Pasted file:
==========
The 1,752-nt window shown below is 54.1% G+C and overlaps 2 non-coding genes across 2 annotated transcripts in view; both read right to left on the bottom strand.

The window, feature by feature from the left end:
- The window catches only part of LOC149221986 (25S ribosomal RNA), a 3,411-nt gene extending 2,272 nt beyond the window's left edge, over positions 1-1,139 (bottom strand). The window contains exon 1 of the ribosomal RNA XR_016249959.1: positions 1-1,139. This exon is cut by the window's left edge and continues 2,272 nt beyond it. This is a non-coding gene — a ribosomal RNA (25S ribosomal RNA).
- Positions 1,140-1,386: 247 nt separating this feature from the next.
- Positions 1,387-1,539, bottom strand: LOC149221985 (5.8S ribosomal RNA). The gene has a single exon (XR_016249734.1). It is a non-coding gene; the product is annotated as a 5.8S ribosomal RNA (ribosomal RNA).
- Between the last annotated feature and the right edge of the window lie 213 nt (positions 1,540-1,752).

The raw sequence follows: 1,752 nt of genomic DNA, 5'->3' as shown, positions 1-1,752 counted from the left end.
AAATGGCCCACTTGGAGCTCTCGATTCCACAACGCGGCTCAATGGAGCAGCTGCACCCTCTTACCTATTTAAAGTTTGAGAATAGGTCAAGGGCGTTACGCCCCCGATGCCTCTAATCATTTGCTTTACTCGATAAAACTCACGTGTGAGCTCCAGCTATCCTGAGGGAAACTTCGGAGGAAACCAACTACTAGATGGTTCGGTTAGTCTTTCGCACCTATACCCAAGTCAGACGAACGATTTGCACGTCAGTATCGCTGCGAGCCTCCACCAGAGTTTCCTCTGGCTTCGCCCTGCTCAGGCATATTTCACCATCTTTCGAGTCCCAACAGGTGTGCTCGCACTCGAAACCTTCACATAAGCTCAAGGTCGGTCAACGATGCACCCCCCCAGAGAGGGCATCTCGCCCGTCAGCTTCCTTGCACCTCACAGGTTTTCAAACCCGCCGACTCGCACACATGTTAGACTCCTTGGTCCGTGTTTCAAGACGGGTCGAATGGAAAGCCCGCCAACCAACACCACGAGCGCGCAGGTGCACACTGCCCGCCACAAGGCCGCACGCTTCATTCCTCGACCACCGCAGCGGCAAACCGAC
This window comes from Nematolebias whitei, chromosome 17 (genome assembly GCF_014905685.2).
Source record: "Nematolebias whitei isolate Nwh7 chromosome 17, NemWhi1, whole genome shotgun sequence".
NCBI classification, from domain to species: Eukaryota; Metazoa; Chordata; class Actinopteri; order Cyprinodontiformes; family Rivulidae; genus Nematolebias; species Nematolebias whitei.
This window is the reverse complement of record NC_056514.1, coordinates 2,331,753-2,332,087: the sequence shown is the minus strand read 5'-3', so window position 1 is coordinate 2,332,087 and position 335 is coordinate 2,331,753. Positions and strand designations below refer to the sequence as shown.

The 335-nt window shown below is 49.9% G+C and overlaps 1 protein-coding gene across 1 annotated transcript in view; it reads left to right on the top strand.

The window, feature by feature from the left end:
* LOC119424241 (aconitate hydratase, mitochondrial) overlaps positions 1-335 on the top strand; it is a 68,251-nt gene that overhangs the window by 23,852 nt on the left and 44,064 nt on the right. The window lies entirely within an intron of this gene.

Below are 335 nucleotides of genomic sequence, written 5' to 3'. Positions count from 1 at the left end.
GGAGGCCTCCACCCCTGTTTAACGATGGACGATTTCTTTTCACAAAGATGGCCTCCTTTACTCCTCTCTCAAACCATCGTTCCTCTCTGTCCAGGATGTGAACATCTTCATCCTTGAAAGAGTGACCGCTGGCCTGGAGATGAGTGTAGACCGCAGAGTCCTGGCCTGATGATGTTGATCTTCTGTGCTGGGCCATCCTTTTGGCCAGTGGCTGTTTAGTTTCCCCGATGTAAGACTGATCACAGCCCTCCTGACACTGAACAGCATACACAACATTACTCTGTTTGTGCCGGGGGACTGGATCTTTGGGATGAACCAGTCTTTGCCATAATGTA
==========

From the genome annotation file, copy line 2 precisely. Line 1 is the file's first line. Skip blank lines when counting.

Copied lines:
The window, feature by feature from the left end: